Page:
Watercress is the salad green that bites back – and takes a big bite out of cancer threats. With sky-high levels of cancer-fighting compounds, such as sulforaphane and indole-3-carbinole, and three times more vitamin C (15 mg) than a whole cup of raisins, it’s a great substitute for the basil in your favorite pesto recipe. It also delivers a few healthy nudges of calcium, potassium, phosphorus and magnesium. Oh, and did we mention that it contains absolutely no fat and only 4 calories per cup?
Selecting and Storing
Usually sold in bunches, look for dark green sprigs with crisp stems. Pass up limp, withered leaves with brown or yellow edges or dark, slimy spots. Once past its prime, it’s really a goner; there is no way to restore watercress’ crispy freshness.
To clean, trim roots from bunch; hold by stems and swish around in a large bowl of cool water to remove grit. Empty bowl and repeat process. Dry in a spinner or between paper towels. To store, wrap layers of leaves in paper towels and refrigerate in the crisper drawer in a plastic bag; use within two days.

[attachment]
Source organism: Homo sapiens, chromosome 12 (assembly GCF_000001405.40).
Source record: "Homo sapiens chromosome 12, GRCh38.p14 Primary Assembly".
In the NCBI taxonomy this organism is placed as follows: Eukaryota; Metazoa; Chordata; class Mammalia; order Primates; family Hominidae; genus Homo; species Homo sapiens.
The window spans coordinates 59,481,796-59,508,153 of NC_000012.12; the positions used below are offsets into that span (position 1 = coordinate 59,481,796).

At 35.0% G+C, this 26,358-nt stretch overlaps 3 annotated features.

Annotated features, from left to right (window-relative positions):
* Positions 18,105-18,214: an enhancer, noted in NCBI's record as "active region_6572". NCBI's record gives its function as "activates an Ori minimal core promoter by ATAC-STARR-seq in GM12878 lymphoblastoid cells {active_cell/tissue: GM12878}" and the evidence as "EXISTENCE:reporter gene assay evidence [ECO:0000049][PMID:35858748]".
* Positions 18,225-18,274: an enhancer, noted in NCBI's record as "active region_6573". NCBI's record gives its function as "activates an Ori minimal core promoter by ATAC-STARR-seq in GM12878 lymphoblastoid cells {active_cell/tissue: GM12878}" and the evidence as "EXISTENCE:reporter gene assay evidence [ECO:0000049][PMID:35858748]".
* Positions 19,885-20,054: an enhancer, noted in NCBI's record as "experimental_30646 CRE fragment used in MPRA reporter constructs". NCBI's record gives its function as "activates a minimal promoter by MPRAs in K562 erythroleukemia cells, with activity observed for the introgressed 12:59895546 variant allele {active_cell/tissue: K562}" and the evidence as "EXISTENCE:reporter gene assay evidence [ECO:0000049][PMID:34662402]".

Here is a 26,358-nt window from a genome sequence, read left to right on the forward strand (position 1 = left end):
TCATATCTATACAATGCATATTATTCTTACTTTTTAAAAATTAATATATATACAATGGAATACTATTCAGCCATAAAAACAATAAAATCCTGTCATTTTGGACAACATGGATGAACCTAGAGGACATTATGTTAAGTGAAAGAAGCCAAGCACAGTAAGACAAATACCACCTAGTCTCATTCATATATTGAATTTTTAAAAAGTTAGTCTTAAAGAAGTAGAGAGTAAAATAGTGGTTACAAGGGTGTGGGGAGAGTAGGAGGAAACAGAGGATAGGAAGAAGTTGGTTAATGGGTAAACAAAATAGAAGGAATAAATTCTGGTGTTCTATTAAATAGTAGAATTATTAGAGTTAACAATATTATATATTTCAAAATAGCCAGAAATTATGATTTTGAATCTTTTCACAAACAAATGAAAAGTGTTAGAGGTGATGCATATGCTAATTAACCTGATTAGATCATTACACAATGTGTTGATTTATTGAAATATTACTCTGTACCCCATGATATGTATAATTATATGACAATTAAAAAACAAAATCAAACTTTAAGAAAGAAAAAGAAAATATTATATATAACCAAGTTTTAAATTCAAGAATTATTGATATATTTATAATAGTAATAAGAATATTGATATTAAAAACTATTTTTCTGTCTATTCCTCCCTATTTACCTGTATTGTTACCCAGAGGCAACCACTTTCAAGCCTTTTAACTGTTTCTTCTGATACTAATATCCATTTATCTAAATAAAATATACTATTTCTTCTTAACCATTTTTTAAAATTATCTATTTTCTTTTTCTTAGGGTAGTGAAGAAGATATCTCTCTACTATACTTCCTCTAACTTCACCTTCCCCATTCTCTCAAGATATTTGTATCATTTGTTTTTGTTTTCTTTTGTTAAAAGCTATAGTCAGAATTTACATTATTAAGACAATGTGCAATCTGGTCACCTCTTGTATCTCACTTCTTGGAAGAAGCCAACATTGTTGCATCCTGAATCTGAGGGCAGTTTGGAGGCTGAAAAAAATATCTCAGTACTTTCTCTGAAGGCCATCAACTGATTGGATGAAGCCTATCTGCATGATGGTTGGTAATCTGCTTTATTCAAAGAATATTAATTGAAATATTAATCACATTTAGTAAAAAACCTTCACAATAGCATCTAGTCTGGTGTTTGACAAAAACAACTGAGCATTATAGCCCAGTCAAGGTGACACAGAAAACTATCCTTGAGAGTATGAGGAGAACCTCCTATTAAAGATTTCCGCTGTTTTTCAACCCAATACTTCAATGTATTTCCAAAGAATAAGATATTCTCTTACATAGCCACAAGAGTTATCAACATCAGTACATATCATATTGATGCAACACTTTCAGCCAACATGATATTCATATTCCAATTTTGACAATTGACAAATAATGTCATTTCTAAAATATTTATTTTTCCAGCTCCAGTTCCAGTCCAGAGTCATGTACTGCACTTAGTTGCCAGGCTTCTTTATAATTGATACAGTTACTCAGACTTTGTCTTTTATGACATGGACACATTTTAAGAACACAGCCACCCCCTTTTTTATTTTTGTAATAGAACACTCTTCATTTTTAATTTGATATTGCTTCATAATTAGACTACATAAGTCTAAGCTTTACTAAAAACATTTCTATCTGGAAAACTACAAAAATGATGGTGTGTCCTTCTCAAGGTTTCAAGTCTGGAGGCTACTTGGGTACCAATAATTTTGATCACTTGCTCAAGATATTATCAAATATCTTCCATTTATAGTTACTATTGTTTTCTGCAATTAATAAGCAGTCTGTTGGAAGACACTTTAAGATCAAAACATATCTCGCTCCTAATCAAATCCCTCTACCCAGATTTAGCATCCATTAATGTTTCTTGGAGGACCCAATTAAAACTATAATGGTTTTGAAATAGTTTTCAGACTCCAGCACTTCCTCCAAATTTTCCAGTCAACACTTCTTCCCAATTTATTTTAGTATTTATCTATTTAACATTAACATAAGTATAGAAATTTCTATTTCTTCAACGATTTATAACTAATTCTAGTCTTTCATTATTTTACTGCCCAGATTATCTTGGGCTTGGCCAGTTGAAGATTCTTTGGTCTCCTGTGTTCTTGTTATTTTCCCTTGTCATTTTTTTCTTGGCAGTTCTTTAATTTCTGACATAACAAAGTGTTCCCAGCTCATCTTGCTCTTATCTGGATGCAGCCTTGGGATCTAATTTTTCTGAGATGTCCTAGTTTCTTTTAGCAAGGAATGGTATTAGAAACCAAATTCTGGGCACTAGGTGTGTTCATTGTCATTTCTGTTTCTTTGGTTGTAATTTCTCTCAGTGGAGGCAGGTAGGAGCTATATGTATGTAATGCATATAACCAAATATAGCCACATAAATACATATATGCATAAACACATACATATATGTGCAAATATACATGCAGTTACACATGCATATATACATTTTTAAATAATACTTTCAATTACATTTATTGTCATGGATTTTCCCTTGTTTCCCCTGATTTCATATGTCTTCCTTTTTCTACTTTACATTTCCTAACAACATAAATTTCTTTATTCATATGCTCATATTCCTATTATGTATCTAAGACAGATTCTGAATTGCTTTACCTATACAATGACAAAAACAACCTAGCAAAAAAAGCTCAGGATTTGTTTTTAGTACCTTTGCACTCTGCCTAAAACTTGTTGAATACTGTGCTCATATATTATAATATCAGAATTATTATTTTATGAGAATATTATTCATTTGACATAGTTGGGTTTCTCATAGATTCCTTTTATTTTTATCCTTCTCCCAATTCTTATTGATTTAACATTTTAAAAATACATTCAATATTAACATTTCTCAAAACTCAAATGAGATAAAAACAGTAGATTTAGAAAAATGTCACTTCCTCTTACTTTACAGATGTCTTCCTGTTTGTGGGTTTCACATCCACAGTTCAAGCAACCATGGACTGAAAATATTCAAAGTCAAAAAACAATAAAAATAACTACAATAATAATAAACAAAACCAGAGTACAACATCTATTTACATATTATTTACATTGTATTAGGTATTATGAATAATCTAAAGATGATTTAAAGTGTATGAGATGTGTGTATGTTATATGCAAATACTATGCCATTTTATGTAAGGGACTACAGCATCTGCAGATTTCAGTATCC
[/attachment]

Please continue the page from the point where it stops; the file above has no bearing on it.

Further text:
trim the crusts from two slices multigrain bread and spread both lightly with nonfat cream cheese. Pile 1/2 cup watercress on one side; top with other slice. Cut into delicate quarters for afternoon tea. True Brit.
Ad watercress to any salad: chicken, potato or just plain tossed. It’ll be love at first peppery bite. But for a different spin: combine 2 cups watercress with 1 can rinsed, drained chickpeas, 1 cup halved cherry tomatoes and 4 chopped scallions; dress with 1 tbsp. olive oil, 2 tbsp. lemon juice, 1/4 tsp. oregano, 1/4 tsp. dry mustard and 1 lg. clove garlic, minced.
Serve chicken or fish on a plush, crunchy bed of watercress. Or make a sauce for either by pureeing equal amounts of watercress and nonfat yogurt and a pinch of nutmeg.